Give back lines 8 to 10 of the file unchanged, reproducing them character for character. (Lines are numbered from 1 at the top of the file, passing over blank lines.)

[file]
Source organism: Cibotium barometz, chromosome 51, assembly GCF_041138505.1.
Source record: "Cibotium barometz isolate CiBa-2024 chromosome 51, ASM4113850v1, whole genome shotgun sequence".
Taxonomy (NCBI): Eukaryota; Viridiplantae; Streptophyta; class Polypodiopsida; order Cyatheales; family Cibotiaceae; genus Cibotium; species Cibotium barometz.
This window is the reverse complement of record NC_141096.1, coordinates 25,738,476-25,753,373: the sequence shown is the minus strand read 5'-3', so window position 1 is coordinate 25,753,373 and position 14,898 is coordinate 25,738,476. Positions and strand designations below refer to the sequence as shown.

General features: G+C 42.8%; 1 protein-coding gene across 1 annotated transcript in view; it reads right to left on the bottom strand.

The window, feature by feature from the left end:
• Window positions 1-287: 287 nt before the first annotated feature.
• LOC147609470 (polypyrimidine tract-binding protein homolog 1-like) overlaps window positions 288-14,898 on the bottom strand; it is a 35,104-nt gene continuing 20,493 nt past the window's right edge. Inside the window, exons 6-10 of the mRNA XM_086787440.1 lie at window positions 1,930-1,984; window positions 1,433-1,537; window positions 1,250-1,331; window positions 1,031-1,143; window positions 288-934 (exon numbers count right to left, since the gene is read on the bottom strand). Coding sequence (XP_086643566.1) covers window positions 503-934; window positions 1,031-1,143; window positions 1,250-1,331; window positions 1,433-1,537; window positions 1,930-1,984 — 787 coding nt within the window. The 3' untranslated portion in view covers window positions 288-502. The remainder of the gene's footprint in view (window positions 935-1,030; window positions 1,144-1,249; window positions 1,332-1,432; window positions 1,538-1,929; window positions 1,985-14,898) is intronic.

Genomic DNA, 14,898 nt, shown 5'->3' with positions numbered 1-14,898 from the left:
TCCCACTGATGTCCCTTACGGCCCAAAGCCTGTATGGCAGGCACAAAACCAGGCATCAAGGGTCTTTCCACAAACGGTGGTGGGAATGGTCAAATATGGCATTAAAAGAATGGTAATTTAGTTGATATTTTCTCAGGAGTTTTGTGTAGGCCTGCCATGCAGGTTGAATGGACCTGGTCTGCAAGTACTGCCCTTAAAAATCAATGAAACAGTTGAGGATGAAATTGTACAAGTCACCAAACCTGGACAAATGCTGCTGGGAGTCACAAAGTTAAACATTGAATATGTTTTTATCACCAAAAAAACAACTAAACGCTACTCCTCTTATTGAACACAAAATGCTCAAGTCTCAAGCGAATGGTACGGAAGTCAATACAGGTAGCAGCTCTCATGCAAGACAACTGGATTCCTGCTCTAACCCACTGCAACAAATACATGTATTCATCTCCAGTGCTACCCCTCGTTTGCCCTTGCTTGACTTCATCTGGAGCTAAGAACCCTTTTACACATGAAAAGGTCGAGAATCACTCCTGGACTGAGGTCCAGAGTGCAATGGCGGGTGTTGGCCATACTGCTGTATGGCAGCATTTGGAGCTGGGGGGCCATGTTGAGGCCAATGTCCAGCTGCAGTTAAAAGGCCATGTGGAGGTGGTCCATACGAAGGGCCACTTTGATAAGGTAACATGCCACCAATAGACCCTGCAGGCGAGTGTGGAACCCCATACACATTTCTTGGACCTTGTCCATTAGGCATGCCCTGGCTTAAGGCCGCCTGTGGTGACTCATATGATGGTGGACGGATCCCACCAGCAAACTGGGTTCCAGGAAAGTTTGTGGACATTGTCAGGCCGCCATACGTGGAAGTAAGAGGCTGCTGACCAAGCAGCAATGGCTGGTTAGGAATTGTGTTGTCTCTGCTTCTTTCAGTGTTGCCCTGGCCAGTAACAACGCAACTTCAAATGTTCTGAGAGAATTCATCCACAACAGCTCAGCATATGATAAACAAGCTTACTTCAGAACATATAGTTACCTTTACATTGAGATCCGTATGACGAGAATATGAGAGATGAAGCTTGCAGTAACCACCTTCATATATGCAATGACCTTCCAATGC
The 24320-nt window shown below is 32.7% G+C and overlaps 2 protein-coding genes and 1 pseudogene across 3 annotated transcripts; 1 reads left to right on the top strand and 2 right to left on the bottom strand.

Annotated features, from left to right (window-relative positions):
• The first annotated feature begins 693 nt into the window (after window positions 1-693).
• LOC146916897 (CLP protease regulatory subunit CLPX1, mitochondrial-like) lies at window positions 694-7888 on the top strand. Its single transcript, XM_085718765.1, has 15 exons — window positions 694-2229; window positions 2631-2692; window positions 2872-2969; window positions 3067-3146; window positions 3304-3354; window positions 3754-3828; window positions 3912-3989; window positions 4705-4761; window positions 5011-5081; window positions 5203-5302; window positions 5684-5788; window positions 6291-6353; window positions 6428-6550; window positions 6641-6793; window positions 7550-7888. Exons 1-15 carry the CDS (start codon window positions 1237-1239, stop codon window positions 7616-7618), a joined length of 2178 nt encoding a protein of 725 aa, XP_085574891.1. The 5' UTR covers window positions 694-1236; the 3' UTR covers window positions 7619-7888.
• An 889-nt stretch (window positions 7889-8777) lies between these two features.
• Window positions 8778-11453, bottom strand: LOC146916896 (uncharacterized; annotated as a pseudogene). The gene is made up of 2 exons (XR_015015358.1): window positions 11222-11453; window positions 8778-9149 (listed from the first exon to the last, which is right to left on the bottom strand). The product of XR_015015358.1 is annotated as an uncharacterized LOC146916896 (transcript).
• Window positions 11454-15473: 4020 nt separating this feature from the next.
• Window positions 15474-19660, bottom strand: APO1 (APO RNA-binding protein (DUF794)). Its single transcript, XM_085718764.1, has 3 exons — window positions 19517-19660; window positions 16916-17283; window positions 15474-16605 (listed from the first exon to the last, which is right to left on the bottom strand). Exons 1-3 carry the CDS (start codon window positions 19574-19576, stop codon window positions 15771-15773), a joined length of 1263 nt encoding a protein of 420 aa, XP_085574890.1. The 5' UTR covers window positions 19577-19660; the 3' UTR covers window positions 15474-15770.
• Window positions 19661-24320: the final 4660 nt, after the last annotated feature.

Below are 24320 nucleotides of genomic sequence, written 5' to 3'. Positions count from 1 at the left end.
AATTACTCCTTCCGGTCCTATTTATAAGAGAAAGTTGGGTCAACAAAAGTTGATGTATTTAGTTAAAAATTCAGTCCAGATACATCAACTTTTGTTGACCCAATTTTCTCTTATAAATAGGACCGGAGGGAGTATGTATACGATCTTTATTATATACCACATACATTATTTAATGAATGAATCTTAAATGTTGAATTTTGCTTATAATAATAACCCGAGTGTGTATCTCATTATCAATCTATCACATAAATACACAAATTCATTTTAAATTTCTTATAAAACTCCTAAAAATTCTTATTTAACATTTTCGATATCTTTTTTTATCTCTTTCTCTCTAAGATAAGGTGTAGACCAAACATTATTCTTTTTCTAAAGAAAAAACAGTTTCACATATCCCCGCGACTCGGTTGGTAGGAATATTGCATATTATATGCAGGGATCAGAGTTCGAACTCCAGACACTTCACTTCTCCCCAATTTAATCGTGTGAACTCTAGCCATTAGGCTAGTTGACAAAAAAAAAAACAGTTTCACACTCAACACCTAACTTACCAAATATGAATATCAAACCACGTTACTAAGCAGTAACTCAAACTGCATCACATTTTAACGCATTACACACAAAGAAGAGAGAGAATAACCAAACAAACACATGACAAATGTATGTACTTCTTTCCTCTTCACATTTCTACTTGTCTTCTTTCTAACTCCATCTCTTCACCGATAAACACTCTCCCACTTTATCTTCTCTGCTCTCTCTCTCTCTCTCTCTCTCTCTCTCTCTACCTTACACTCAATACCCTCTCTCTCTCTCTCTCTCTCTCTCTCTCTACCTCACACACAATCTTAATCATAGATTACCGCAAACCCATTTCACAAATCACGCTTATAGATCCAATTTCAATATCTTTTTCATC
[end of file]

• LOC147609470 (polypyrimidine tract-binding protein homolog 1-like) overlaps window positions 288-14,898 on the bottom strand; it is a 35,104-nt gene continuing 20,493 nt past the window's right edge. Inside the window, exons 6-10 of the mRNA XM_086787440.1 lie at window positions 1,930-1,984; window positions 1,433-1,537; window positions 1,250-1,331; window positions 1,031-1,143; window positions 288-934 (exon numbers count right to left, since the gene is read on the bottom strand). Coding sequence (XP_086643566.1) covers window positions 503-934; window positions 1,031-1,143; window positions 1,250-1,331; window positions 1,433-1,537; window positions 1,930-1,984 — 787 coding nt within the window. The 3' untranslated portion in view covers window positions 288-502. The remainder of the gene's footprint in view (window positions 935-1,030; window positions 1,144-1,249; window positions 1,332-1,432; window positions 1,538-1,929; window positions 1,985-14,898) is intronic.

Genomic DNA, 14,898 nt, shown 5'->3' with positions numbered 1-14,898 from the left:
TCCCACTGATGTCCCTTACGGCCCAAAGCCTGTATGGCAGGCACAAAACCAGGCATCAAGGGTCTTTCCACAAACGGTGGTGGGAATGGTCAAATATGGCATTAAAAGAATGGTAATTTAGTTGATATTTTCTCAGGAGTTTTGTGTAGGCCTGCCATGCAGGTTGAATGGACCTGGTCTGCAAGTACTGCCCTTAAAAATCAATGAAACAGTTGAGGATGAAATTGTACAAGTCACCAAACCTGGACAAATGCTGCTGGGAGTCACAAAGTTAAACATTGAATATGTTTTTATCACCAAAAAAACAACTAAACGCTACTCCTCTTATTGAACACAAAATGCTCAAGTCTCAAGCGAATGGTACGGAAGTCAATACAGGTAGCAGCTCTCATGCAAGACAACTGGATTCCTGCTCTAACCCACTGCAACAAATACATGTATTCATCTCCAGTGCTACCCCTCGTTTGCCCTTGCTTGACTTCATCTGGAGCTAAGAACCCTTTTACACATGAAAAGGTCGAGAATCACTCCTGGACTGAGGTCCAGAGTGCAATGGCGGGTGTTGGCCATACTGCTGTATGGCAGCATTTGGAGCTGGGGGGCCATGTTGAGGCCAATGTCCAGCTGCAGTTAAAAGGCCATGTGGAGGTGGTCCATACGAAGGGCCACTTTGATAAGGTAACATGCCACCAATAGACCCTGCAGGCGAGTGTGGAACCCCATACACATTTCTTGGACCTTGTCCATTAGGCATGCCCTGGCTTAAGGCCGCCTGTGGTGACTCATATGATGGTGGACGGATCCCACCAGCAAACTGGGTTCCAGGAAAGTTTGTGGACATTGTCAGGCCGCCATACGTGGAAGTAAGAGGCTGCTGACCAAGCAGCAATGGCTGGTTAGGAATTGTGTTGTCTCTGCTTCTTTCAGTGTTGCCCTGGCCAGTAACAACGCAACTTCAAATGTTCTGAGAGAATTCATCCACAACAGCTCAGCATATGATAAACAAGCTTACTTCAGAACATATAGTTACCTTTACATTGAGATCCGTATGACGAGAATATGAGAGATGAAGCTTGCAGTAACCACCTTCATATATGCAATGACCTTCCAATGC